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7 hours ago, Vic Patterson said:

reminds me of a sweet I used to get when I was just a bairn, anyone know what it was called then,

Would it be these, Vic? Rock hard, boiled sweets with a powdery salmiak centre:

 

 

Turkish Pepper.jpg

Edited by Canny lass

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They are called Turkish Pepper here and I think that's the name I remember from my childhood. You can get Salmiak tasting everything here - not just 'boiled bullets':

Ice-cream

1437002608_TurkishpepperIce-cream.jpg.cb9432b89c5a5ec2d124b2b739f8dbd5.jpg

 

Ice lollies

1813281172_TurkishpepperIceLolly.jpg.4d8f9d2d7aa44647207b9b9a3d5385ca.jpg

 

Chocolate

1215415522_Turkishpepperchocolate.jpg.1b7f72d739a9b4af201293c07d366cc3.jpg

 

Liquorice sticks

1943304438_TurkishPepperLiquorice.png.ff60a396752e42bc4675ddb3f7c3dda8.png

and my favourite

alcohol shots

1031428607_TurkishPepperliquer.jpg.9e20a68c3cbc2e79ad417c6ec6501bd0.jpg

 

Of course, you can make this very easily and cheaply by dissolving a packet of these

1838672131_TurkishPeppersweets.png.2986c1466d4beb9f2c3692fd63d2f372.png

 

into any bottle of Vodka. Great for warming you up on a cold day!

 

 

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12 hours ago, HIGH PIT WILMA said:

There's summik queer gaaning on wi this Editor,when a try and gaan back ti correct me typo's,it's deleting letters and CREATING TYPO'S!

Is it my Laptop,or is anybody else getting the same grief?

I have similar Bill and it's on both PCs- old & new. The most frustrating one is when I try to go back, using the reverse/backward arrow key,  and correct a spelling mistake (that I make all the time) nowt happens. So even when I just want to go back a couple of characters to correct an 'i before e' (and @Canny lass knows all about my errors🙂) I have to use the mouse to click onto the exact letters I want to change - it is frustrating.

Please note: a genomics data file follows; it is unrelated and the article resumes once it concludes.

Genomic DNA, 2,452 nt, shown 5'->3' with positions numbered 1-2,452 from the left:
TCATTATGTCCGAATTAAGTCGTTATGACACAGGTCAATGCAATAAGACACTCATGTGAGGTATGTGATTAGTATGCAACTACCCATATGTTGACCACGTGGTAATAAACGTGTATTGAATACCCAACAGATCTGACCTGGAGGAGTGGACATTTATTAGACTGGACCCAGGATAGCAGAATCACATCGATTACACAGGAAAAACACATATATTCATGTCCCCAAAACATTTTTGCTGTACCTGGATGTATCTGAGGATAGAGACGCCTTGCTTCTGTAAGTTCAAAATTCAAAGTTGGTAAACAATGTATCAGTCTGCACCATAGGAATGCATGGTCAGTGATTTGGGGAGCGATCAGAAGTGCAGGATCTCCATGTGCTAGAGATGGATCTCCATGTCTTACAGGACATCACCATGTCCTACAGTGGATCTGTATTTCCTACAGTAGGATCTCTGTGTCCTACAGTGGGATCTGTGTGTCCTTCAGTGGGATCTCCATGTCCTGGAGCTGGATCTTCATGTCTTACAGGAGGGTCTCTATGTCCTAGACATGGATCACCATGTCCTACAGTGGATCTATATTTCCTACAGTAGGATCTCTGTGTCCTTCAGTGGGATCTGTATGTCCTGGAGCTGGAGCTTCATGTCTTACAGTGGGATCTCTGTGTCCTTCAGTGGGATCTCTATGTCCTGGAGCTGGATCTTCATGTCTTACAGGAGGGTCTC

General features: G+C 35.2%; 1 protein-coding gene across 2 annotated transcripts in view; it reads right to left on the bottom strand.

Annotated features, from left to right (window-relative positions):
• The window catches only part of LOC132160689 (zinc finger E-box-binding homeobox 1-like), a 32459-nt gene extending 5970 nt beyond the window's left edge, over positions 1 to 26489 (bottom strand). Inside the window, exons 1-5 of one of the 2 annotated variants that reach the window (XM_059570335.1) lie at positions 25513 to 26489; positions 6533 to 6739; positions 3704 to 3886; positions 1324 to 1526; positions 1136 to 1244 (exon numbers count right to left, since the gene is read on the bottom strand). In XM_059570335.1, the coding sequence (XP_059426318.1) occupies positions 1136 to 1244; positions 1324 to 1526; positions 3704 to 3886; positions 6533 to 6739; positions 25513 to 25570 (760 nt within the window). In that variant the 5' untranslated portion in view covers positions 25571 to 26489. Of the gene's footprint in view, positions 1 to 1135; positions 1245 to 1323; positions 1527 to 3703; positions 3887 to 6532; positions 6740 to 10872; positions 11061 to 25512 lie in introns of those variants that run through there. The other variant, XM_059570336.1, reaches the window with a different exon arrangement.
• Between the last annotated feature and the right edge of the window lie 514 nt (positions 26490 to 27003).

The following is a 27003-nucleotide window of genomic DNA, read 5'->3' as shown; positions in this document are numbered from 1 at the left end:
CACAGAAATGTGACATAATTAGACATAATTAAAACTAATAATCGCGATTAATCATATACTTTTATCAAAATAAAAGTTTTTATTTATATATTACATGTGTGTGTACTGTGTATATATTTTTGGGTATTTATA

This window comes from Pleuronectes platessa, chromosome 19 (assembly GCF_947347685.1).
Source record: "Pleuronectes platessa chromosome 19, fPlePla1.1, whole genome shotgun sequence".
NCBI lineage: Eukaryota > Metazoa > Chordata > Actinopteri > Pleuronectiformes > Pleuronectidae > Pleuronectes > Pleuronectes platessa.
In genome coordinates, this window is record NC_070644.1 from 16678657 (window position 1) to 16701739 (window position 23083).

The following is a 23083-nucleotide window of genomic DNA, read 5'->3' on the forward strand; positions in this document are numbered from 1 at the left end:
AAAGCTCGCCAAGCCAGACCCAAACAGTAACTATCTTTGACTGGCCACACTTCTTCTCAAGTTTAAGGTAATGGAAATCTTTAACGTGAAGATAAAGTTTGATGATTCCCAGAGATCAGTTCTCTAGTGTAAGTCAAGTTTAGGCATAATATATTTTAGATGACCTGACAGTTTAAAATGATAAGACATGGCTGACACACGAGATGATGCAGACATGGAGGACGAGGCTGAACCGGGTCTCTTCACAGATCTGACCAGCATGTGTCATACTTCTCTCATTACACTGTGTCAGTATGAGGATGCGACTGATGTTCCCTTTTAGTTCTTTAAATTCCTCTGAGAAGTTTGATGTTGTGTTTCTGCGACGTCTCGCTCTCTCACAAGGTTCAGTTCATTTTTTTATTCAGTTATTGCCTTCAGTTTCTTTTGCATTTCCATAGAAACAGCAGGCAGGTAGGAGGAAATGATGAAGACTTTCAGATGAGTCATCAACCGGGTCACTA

ps. don't know anything about jelly guns - got hit a couple of times with a pellet from a Webley air rifle or pistol.

Edited by Alan Edgar (Eggy1948)

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51 minutes ago, Alan Edgar (Eggy1948) said:

(and @Canny lass knows all about my errors🙂)

"Error" is simply another word for 'contribution to the development of the English language'. Trust me I'm  linguist!

Language is lazy! It's always looking for the easy way out both in speech and writing. One of the commonest causes of language change is the repeated deviation from the 'norm' of spelling and grammar. Spellings which don't adhere to the norm, if used often enough, WILL become the new norm - take recognise and recognize as just one of a thousand examples.

Deviation from the norm can do two things: Disturb communication or  Destroy communication

The function of language is to enable communication, so destruction will defeat its purpose. However, a disturbance will not. The language used is still understandable and the speaker/writer is still communicating.

Example:

Disturbed communication: Nvr apolgse fr yor spllng mistks.

Destroyed communication: Verne apologized for your spilling smisktea.

 

Those two sentences, full of spelling mistakes are one and the same. Which one do you understand?

Never knock yourself for spelling which deviates from the 'norm'. The reader (providing they have the same mother tongue) will make the necessary corrections in their head and communication will not be destroyed. If it is destroyed, they will ask for clarification.

Edited by Canny lass

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24 minutes ago, Canny lass said:

"Error" is simply another word for 'contribution to the development of the English language'. Trust me I'm  linguist!

Language is lazy! It's always looking for the easy way out both in speech and writing. One of the commonest causes of language change is the repeated deviation from the 'norm' of spelling and grammar. Spellings which don't adhere to the norm, if used often enough, WILL become the new norm - take recognise and recognize as just one of a thousand examples.

Deviation from the norm can do two things: Disturb communication or  Destroy communication

The function of language is to enable communication, so destruction will defeat its purpose. However, a disturbance will not. The language used is still understandable and the speaker/writer is still communicating.

Example:

Disturbed communication: Nvr apolgse fr yor spllng mistks.

Destroyed communication: Verne apologized for your spilling smisktea.

 

Those two sentences, full of spelling mistakes are one and the same. Which one do you understand?